What If I Devoted a Lot of Time and Effort to My Spouse’s Separate Property?

If it were always easy to distinguish marital property from separate property, we probably wouldn’t need a family court system. But life is never that simple, particularly when two people who have interwoven their financial lives are trying to now disentangle them.

One of the biggest exceptions that can blur the lines between marital and separate property is when one spouse brings property into the marriage, like a rental home. During the course of a ten-year marriage, marital funds may be used to pay the mortgage or property taxes on the rental property. Like most other properties, the rental home may increase in value.

Or maybe the rental home started off titled to the spouse who owned it before the marriage, but it was repeatedly refinanced during the marriage so that now both spouses’ names are on title. Or maybe both spouses performed exhaustive remodeling or critical maintenance work on the property like installing a new kitchen, or improving a previously “unimproved” basement.

In all of these situations, the value of the appreciation of the property during marriage may also be considered marital property and subject to division.
But don’t take any chances. Consulting with a knowledgeable Colorado Springs family law attorney can help determine in fact whether separate property has “morphed” in marital property, or if it retains its “separate” property status.

Once Our Property Has Been Labeled Marital or Separate, How is it Divided?

In Colorado, marital assets and liabilities are supposed to be divided “equitably” between the parties. No, that does not mean equally, although in many instances the final division does appear to fall into or close to the 50/50 dividing line.

And the courts are only asked to divide marital assets and liabilities in the event the parties cannot work out a reasonable agreement themselves. In most cases, the parties come to an agreement before the court has to step in and make these hard decisions.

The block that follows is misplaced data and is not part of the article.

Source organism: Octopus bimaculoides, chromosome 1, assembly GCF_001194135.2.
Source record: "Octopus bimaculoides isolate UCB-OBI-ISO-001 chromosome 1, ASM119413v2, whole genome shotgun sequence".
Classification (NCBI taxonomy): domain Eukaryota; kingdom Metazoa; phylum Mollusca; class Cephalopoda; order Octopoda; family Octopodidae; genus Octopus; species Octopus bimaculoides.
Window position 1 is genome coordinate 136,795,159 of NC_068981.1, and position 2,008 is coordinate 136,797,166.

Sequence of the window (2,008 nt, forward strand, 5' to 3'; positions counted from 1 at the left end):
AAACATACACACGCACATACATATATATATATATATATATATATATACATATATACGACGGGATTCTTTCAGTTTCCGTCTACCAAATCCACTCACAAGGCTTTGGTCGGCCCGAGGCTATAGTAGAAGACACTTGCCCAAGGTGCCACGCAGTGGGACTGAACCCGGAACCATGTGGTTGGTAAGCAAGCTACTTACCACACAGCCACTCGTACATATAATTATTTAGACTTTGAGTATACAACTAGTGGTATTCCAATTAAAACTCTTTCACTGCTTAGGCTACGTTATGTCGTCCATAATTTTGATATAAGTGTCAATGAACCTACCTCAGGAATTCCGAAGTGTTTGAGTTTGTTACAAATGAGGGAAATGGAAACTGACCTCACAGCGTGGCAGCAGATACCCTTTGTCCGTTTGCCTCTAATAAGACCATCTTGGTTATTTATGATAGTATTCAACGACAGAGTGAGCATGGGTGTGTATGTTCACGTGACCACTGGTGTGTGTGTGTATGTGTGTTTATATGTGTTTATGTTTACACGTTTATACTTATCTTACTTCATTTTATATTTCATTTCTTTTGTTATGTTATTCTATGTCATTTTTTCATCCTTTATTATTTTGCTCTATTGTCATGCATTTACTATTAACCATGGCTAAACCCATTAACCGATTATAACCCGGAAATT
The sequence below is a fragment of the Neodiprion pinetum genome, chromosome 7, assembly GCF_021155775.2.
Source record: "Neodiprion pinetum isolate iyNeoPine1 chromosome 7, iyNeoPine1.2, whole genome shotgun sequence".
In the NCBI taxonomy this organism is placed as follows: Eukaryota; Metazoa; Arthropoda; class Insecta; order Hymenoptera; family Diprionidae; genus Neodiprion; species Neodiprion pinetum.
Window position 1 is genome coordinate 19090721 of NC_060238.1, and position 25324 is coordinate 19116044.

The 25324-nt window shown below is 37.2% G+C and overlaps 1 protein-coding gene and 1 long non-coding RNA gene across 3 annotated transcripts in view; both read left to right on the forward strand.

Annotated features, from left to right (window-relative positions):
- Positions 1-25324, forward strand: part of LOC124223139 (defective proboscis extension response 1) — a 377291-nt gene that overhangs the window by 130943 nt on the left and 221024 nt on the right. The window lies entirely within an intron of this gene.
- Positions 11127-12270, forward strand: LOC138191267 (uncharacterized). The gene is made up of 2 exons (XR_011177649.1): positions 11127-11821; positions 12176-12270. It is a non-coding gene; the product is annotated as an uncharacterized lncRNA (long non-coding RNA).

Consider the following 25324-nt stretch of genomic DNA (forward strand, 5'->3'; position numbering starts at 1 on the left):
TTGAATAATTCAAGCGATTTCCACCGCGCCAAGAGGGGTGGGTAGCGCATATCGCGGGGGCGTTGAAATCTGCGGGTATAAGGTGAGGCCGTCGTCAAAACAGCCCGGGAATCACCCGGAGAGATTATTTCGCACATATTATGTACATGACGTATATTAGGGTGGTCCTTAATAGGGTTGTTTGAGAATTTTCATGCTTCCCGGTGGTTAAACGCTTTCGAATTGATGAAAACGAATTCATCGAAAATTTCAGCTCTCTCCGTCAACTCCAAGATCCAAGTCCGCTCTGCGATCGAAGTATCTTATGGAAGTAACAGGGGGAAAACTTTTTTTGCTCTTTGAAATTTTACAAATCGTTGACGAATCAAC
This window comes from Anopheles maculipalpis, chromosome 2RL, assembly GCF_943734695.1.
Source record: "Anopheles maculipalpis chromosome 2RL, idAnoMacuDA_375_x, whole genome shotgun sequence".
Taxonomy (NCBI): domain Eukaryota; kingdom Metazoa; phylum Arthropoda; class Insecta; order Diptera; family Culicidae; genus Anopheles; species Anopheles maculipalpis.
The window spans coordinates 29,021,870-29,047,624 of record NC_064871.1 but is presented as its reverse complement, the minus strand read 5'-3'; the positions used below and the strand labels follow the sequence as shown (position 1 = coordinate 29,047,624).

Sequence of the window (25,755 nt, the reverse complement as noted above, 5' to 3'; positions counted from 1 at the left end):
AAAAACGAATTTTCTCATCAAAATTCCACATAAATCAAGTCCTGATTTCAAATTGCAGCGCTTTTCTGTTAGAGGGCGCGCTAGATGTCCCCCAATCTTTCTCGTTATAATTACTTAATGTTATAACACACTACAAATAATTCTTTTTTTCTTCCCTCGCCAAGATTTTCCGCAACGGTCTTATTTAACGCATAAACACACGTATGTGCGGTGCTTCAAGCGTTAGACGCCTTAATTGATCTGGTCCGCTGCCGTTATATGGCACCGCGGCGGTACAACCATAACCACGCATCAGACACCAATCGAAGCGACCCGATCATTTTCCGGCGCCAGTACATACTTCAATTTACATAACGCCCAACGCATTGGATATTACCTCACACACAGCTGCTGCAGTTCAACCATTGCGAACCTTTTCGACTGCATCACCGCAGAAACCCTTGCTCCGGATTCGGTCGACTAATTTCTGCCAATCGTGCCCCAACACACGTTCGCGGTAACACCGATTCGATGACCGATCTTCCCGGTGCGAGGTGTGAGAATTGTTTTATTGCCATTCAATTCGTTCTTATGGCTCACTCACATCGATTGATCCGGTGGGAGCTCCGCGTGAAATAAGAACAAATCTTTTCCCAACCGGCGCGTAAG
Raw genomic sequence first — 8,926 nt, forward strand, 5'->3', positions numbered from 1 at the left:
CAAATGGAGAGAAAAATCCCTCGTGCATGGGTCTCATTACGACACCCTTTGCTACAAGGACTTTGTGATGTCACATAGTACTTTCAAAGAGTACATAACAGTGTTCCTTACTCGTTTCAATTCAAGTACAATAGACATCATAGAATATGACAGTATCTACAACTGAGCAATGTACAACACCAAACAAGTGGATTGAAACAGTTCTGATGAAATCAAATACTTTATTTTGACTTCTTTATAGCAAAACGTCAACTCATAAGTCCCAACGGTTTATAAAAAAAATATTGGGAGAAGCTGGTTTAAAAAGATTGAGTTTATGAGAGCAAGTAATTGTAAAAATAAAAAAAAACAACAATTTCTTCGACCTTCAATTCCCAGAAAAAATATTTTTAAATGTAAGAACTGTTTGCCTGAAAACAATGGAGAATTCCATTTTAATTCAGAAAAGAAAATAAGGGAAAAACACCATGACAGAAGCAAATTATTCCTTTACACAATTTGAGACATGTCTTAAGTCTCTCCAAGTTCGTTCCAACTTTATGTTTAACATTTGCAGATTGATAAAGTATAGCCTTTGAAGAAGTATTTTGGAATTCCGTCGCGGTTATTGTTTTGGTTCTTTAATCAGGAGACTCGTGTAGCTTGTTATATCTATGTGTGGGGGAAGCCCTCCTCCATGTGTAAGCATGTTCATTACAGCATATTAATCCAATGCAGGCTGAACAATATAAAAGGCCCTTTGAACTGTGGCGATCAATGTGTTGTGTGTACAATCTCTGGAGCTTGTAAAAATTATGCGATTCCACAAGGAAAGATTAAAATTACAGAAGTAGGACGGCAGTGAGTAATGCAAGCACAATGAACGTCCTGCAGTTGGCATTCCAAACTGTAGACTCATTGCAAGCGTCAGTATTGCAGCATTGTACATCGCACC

Ultimately, it is important to remember that key issues of property valuation, and marital and separate property can turn on when, why and how and asset was purchased. These small technical distinctions may seem insignificant at first, but are the kinds of nagging questions that a seasoned Colorado Springs family law attorney can answer.

These answers can make the difference between concluding a marriage with some financial cushion to help you get a fresh start, and exiting a relationship with few monetary safeguards in place to protect you.

A property division attorney can ensure your rights are protected, and that your contribution to the marital property is accurately calculated. This will require consideration of all relevant factors, including the contribution of a spouse as homemaker, the economic circumstances of each spouse at the time of separation, and any increases or decreases in the value of the property during the marriage. A judge will also consider which spouse should maintain residence in the marital home, especially if there are minor children involved.

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MPatMarrisonFor over a quarter century, we have helped people during what is often the darkest time in their lives. Divorce is not easy even under the best of circumstances. For most people, family is central. Having something go wrong in the family can have a ripple effect that extends beyond the home and into other areas.